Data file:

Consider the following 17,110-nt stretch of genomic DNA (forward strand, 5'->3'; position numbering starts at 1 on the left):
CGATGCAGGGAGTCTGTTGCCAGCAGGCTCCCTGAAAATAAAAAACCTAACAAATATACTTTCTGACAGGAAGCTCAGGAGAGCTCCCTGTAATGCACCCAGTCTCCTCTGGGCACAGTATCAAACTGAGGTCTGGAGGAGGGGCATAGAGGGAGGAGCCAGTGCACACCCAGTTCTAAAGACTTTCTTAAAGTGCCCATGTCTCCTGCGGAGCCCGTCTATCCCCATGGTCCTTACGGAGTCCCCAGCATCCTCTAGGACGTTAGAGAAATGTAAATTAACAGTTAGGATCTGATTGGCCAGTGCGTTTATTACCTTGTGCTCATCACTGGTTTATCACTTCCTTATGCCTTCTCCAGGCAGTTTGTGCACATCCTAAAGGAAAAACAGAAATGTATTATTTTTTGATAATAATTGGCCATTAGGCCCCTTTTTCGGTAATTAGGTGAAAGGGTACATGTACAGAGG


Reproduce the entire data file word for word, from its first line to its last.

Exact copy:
Consider the following 17,110-nt stretch of genomic DNA (forward strand, 5'->3'; position numbering starts at 1 on the left):
CGATGCAGGGAGTCTGTTGCCAGCAGGCTCCCTGAAAATAAAAAACCTAACAAATATACTTTCTGACAGGAAGCTCAGGAGAGCTCCCTGTAATGCACCCAGTCTCCTCTGGGCACAGTATCAAACTGAGGTCTGGAGGAGGGGCATAGAGGGAGGAGCCAGTGCACACCCAGTTCTAAAGACTTTCTTAAAGTGCCCATGTCTCCTGCGGAGCCCGTCTATCCCCATGGTCCTTACGGAGTCCCCAGCATCCTCTAGGACGTTAGAGAAATGTAAATTAACAGTTAGGATCTGATTGGCCAGTGCGTTTATTACCTTGTGCTCATCACTGGTTTATCACTTCCTTATGCCTTCTCCAGGCAGTTTGTGCACATCCTAAAGGAAAAACAGAAATGTATTATTTTTTGATAATAATTGGCCATTAGGCCCCTTTTTCGGTAATTAGGTGAAAGGGTACATGTACAGAGG